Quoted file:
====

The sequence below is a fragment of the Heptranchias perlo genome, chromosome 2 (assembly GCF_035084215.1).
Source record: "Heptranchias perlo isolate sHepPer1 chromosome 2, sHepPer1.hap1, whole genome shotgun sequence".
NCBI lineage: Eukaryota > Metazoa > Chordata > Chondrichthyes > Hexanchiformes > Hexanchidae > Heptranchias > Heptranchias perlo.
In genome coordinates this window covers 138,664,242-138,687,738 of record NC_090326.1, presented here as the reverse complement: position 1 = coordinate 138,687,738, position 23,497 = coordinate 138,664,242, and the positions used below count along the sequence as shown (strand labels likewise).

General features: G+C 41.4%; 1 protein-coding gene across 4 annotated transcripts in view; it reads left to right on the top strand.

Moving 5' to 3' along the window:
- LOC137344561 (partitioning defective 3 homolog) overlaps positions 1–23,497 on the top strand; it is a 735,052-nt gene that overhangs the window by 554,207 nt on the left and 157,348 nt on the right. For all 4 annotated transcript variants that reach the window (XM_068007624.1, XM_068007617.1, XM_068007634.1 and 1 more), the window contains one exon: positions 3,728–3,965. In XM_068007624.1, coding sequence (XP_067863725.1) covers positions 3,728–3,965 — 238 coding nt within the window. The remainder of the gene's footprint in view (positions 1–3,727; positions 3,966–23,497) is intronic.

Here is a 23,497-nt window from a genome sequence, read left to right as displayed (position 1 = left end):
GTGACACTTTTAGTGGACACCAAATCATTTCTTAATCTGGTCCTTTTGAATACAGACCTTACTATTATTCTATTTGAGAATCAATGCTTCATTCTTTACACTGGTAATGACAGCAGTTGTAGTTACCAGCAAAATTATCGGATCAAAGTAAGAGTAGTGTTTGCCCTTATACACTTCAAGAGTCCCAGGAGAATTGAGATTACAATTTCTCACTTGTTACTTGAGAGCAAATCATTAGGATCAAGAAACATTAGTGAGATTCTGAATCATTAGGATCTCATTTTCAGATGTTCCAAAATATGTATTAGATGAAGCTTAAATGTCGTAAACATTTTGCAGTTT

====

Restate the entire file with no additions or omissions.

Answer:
The sequence below is a fragment of the Heptranchias perlo genome, chromosome 2 (assembly GCF_035084215.1).
Source record: "Heptranchias perlo isolate sHepPer1 chromosome 2, sHepPer1.hap1, whole genome shotgun sequence".
NCBI lineage: Eukaryota > Metazoa > Chordata > Chondrichthyes > Hexanchiformes > Hexanchidae > Heptranchias > Heptranchias perlo.
In genome coordinates this window covers 138,664,242-138,687,738 of record NC_090326.1, presented here as the reverse complement: position 1 = coordinate 138,687,738, position 23,497 = coordinate 138,664,242, and the positions used below count along the sequence as shown (strand labels likewise).

General features: G+C 41.4%; 1 protein-coding gene across 4 annotated transcripts in view; it reads left to right on the top strand.

Moving 5' to 3' along the window:
- LOC137344561 (partitioning defective 3 homolog) overlaps positions 1–23,497 on the top strand; it is a 735,052-nt gene that overhangs the window by 554,207 nt on the left and 157,348 nt on the right. For all 4 annotated transcript variants that reach the window (XM_068007624.1, XM_068007617.1, XM_068007634.1 and 1 more), the window contains one exon: positions 3,728–3,965. In XM_068007624.1, coding sequence (XP_067863725.1) covers positions 3,728–3,965 — 238 coding nt within the window. The remainder of the gene's footprint in view (positions 1–3,727; positions 3,966–23,497) is intronic.

Here is a 23,497-nt window from a genome sequence, read left to right as displayed (position 1 = left end):
GTGACACTTTTAGTGGACACCAAATCATTTCTTAATCTGGTCCTTTTGAATACAGACCTTACTATTATTCTATTTGAGAATCAATGCTTCATTCTTTACACTGGTAATGACAGCAGTTGTAGTTACCAGCAAAATTATCGGATCAAAGTAAGAGTAGTGTTTGCCCTTATACACTTCAAGAGTCCCAGGAGAATTGAGATTACAATTTCTCACTTGTTACTTGAGAGCAAATCATTAGGATCAAGAAACATTAGTGAGATTCTGAATCATTAGGATCTCATTTTCAGATGTTCCAAAATATGTATTAGATGAAGCTTAAATGTCGTAAACATTTTGCAGTTT